Review of Dell XPS 15 (2021): OLED Screen, Process Upgrades
The Dell XPS laptops are some of the most popular, thin, and lightweight Windows computers for money. The 13-inch model has long been loved WIRED (8/10, Recommended WIRED), and the new 15-inch gets the same upgrade that its youngest sibling got this year: an OLED display.
That new 3.5K OLED touchscreen will help make the Dell XPS 15 one of the best 15-inch laptops on the market. It’s also powerful, thanks to Intel’s latest processors and multiple trackpads and keyboards. The only thing that hurts is the battery life.
XPS With OLED
The 2021 XPS 15 uses the same 11th generation Intel chips as the previous model. The big news here is the new OLED screen, which, we have to remember here, is optional. Like the XPS 13, you’ll have to choose the more powerful Intel i7 chips to get the OLED option. That means the screen on the base i5 model remains unchanged. That’s a 1920 x 1200-pixel FHD +screen.
If you choose the i7- or i9-based XPS 15, then you can choose between the 4K UHD screen and the new 3.5K OLED. If you want to know what is better… it depends. The resolution is much better on the 4K screen. I also believe the 4K model has a slight edge in terms of battery life, even if I compare last year’s 4K model to OLED here this year.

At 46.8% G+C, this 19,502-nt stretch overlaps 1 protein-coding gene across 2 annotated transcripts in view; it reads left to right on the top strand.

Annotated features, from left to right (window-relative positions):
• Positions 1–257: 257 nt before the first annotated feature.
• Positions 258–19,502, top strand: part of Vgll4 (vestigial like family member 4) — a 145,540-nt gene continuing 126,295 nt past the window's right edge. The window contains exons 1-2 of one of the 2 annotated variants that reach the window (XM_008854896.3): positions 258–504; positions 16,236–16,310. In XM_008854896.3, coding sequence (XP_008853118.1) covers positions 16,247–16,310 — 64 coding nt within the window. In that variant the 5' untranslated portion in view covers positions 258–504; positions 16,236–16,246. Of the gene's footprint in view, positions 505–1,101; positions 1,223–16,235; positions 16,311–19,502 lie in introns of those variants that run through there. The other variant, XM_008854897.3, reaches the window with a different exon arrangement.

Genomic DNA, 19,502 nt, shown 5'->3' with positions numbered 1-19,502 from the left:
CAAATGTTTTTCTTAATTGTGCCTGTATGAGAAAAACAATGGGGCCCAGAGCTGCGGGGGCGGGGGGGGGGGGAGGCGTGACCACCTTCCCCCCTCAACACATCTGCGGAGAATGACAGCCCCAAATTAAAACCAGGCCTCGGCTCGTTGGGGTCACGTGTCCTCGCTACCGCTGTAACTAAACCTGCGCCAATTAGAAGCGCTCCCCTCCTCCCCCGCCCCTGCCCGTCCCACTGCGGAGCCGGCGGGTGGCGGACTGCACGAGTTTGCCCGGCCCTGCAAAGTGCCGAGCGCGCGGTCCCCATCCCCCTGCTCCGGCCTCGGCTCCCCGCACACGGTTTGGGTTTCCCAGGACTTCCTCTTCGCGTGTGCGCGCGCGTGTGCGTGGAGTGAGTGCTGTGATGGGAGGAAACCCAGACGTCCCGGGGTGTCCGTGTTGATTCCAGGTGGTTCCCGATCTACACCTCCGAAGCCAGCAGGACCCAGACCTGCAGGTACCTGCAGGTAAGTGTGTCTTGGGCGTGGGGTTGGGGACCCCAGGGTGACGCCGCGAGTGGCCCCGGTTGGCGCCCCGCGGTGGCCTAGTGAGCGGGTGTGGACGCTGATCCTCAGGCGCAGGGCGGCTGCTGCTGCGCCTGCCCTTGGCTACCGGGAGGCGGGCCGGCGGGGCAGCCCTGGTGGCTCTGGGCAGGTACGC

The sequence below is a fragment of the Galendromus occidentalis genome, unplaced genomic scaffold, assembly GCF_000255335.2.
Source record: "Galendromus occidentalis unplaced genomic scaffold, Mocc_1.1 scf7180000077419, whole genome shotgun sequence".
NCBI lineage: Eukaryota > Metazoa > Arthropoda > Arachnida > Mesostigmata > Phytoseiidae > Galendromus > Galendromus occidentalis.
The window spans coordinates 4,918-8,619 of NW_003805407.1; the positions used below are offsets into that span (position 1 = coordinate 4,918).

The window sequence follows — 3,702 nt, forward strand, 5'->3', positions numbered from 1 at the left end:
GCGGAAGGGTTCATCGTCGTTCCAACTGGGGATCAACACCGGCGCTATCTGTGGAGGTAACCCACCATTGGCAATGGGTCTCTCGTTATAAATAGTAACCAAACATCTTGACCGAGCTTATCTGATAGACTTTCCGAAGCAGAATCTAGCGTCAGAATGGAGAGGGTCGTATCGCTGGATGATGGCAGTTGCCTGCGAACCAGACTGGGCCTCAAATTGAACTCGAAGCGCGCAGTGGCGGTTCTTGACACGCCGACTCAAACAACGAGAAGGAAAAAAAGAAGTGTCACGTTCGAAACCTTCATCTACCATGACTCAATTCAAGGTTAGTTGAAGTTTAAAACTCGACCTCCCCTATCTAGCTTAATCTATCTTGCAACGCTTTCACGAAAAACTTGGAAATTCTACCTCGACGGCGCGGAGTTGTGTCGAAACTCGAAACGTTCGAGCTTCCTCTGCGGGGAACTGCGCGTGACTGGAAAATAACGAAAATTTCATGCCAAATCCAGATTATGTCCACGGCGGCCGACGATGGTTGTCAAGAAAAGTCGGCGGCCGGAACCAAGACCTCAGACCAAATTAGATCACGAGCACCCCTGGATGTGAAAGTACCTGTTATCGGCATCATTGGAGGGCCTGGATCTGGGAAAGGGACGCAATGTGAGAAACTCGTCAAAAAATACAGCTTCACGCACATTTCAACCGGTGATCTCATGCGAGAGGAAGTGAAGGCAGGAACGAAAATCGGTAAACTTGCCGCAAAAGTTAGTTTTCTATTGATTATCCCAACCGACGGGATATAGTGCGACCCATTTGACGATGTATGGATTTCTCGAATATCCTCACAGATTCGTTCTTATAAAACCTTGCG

OLED is more expensive; the cheapest option is $ 2,100. The model I tested featured OLED, an 11th-generation Intel Core i7, Nvidia RTX 3050 Ti laptop GPU, 16 gigabytes of RAM, and a 512-gigabyte SSD. This configuration is listed at a cost of $ 2,200. From there, you can run it for up to $ 4,600 by choosing the i9 Chip, up to 64 gigabytes of RAM, and up to a whopping 8 terabytes of SSD space, with some more reasonable specs. configure in between.
While the base mode with i5 chip is good for basic computing needs, I would recommend the OLED screen and a faster chip if you can afford it. It’s a surprisingly bright screen, and the razor-thin bezels give it a memorable quality unmatched by the rest of the 15-inch laptops I’ve tested. Editing photos and videos on this machine was a real pleasure, to the point that I found myself taking photos so I could process them in Darktable on the XPS 15.
I also find that glossy OLED screens seem to be better in brightness than FHD screens. The 400-nit screen here is just fine with all but direct sunlight. The main problem with direct sunlight is that the high gloss surface gets fingerprints like crazy. If you keep it neat and clean, you won’t be able to issue sunlight and glare.